The idea of green roof is attractive. In many buildings, roofs are wasted space cover with black asphalt. Why not turn it into something more useful by covering it with soil and grow vegetation on top of it? This will help reduce rain water runoff, urban heat island effect, air-conditioning cost as well as CO2 in the atmosphere.
One great example of green roof project is in the GAP building in San Bruno, California just south of San Francisco. (GAP has since moved out. Google/YouTube is the current tenant.) The office building has sloped roofs that are covered extensively with vegetation. I happen to work in the area and know about the building.
Can green roofs significantly improve the environment? One day I was glancing at an aerial image. I can't help but notice that GAP building's green roof covers only a tiny percentage of the land in San Bruno's office area, as you can see in the green circle I have marked below.
I went ahead and did a little study. I classified the area into four categories: 1) Buildings (red); 2) Natural Area (Green); 3) Parking lot (Yellow); 4) Roads (grey). For simplicity, some small amounts of landscaped areas are counted as parking lot.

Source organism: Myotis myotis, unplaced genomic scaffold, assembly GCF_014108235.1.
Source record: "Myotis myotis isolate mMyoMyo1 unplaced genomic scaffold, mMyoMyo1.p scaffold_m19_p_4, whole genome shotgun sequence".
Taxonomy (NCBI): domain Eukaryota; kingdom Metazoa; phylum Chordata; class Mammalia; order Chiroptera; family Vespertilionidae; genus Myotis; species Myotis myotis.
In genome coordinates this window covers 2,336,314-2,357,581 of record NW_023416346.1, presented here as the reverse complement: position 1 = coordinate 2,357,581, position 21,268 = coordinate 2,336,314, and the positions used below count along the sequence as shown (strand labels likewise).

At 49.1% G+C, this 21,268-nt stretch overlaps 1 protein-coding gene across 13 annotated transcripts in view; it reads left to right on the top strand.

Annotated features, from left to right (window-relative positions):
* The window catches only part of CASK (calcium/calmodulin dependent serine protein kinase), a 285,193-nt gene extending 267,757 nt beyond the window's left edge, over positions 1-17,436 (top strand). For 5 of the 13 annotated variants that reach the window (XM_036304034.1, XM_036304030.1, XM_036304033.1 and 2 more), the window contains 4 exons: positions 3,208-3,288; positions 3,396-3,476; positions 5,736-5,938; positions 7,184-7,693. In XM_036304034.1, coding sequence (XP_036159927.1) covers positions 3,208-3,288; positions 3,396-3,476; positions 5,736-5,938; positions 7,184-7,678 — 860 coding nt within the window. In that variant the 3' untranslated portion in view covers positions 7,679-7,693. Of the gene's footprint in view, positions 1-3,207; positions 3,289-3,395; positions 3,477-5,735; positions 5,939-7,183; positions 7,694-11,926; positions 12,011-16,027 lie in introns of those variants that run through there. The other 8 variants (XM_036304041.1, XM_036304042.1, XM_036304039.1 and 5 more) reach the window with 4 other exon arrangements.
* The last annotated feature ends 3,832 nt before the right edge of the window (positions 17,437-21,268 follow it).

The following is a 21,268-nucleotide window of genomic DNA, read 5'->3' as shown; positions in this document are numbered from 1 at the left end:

I measured the proportion of area of each category as below
- 17% Building
- 10% Natural area
- 55% Parking lot
- 18% Road
In fact buildings only cover 1/6 of land in the area. Roads use as much land as the buildings. Parking lots occupy a staggering 55% of the land. That is over half of the land and three times as much area as the building themselves! Instead of green roof, perhaps what we really need are green parking lots!
Of course this is just one example taken from a suburban environment. And this is not to diminish the value of green design adopted by the GAP building. In fact you can easily see from the picture that GAP uses land far more efficiently that other nearby office complexes. This is just a clear example to me that by far the biggest ecological issue in a suburban commercial space is its extensive asphalt parking lot. And there is probably where designers should spend more effort in greening.